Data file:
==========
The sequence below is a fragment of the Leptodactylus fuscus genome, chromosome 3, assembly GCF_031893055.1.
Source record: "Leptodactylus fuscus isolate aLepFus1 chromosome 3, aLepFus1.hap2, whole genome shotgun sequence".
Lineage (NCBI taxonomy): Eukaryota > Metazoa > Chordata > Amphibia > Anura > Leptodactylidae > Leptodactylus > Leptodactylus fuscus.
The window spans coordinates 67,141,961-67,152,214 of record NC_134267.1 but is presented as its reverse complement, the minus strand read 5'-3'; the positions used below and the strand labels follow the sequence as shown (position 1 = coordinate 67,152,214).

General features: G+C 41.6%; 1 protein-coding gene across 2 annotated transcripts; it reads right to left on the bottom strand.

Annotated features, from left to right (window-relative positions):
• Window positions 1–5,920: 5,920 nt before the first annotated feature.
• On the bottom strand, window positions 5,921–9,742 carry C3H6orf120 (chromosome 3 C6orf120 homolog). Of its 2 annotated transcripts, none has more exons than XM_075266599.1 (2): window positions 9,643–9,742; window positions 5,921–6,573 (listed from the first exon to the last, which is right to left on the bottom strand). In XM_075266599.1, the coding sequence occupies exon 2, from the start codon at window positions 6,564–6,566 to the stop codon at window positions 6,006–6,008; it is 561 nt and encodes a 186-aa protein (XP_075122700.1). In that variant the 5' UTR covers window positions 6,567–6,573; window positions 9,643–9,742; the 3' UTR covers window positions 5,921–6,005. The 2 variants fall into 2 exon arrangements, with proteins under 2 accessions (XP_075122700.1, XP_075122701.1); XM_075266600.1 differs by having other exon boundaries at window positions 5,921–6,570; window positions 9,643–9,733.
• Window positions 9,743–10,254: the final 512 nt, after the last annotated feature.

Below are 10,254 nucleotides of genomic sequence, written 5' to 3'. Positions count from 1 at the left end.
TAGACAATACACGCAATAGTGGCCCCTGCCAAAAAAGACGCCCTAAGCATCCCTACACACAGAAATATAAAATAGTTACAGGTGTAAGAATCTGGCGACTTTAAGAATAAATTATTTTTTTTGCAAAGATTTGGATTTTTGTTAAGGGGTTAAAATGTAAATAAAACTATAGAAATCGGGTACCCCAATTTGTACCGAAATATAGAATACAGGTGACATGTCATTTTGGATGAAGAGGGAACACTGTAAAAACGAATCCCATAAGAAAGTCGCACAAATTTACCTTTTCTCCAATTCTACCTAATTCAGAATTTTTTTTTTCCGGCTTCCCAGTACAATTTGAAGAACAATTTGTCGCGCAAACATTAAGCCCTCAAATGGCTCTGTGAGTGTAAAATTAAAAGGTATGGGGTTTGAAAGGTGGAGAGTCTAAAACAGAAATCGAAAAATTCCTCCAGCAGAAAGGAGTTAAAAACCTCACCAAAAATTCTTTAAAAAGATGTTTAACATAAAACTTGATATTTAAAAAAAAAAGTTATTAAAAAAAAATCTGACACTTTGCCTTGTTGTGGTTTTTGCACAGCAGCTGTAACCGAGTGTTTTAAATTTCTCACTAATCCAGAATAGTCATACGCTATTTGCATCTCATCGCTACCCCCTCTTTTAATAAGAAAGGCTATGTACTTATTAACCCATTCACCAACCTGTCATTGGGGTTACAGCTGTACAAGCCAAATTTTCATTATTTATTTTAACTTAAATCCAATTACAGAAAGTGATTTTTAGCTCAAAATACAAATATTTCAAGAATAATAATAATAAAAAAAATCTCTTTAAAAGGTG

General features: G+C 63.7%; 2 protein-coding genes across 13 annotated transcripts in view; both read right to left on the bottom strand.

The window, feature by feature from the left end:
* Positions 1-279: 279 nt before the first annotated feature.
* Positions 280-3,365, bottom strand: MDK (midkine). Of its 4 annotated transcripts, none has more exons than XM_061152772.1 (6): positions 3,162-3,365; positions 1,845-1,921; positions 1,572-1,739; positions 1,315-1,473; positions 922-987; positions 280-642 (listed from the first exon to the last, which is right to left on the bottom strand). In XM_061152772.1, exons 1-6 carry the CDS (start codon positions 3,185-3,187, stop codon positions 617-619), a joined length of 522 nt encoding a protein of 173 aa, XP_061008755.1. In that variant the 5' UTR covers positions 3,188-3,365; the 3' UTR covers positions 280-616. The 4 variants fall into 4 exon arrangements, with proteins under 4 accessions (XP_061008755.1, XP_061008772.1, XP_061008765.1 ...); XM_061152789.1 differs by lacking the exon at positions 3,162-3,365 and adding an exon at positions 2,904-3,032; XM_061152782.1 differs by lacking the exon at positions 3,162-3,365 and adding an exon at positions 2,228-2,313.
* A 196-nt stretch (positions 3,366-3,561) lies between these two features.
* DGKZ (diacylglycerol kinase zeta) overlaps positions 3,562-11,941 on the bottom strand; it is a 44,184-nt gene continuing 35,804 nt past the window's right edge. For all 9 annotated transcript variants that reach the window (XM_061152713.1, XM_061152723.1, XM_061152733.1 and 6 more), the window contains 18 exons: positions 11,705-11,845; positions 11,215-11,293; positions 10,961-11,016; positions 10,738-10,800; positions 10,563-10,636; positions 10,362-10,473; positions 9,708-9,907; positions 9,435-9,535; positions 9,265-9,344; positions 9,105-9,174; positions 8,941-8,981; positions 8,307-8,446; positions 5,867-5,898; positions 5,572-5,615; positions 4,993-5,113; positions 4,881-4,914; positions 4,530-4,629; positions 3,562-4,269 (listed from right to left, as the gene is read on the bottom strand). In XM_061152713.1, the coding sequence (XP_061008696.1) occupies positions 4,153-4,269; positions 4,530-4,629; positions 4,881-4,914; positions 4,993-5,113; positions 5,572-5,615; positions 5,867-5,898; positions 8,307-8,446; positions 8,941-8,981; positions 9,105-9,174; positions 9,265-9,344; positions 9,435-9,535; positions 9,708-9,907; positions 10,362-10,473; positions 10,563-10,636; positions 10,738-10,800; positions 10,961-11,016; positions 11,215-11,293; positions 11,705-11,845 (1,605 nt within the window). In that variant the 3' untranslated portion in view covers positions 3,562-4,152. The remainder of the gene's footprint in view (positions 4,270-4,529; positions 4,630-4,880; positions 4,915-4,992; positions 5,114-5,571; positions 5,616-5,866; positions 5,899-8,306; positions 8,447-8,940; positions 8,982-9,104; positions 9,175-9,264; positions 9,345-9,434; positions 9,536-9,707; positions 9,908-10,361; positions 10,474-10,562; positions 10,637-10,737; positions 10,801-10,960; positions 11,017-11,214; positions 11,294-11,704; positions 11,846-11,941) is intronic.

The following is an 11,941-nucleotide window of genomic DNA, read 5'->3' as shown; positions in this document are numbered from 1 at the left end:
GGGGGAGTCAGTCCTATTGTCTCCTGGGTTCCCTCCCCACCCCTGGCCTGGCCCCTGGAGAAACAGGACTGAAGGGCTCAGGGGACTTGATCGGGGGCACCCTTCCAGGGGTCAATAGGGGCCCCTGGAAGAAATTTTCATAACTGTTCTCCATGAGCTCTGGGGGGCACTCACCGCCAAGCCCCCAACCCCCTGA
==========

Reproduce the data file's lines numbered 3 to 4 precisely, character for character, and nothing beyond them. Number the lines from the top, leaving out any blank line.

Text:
Lineage (NCBI taxonomy): Eukaryota > Metazoa > Chordata > Amphibia > Anura > Leptodactylidae > Leptodactylus > Leptodactylus fuscus.
The window spans coordinates 67,141,961-67,152,214 of record NC_134267.1 but is presented as its reverse complement, the minus strand read 5'-3'; the positions used below and the strand labels follow the sequence as shown (position 1 = coordinate 67,152,214).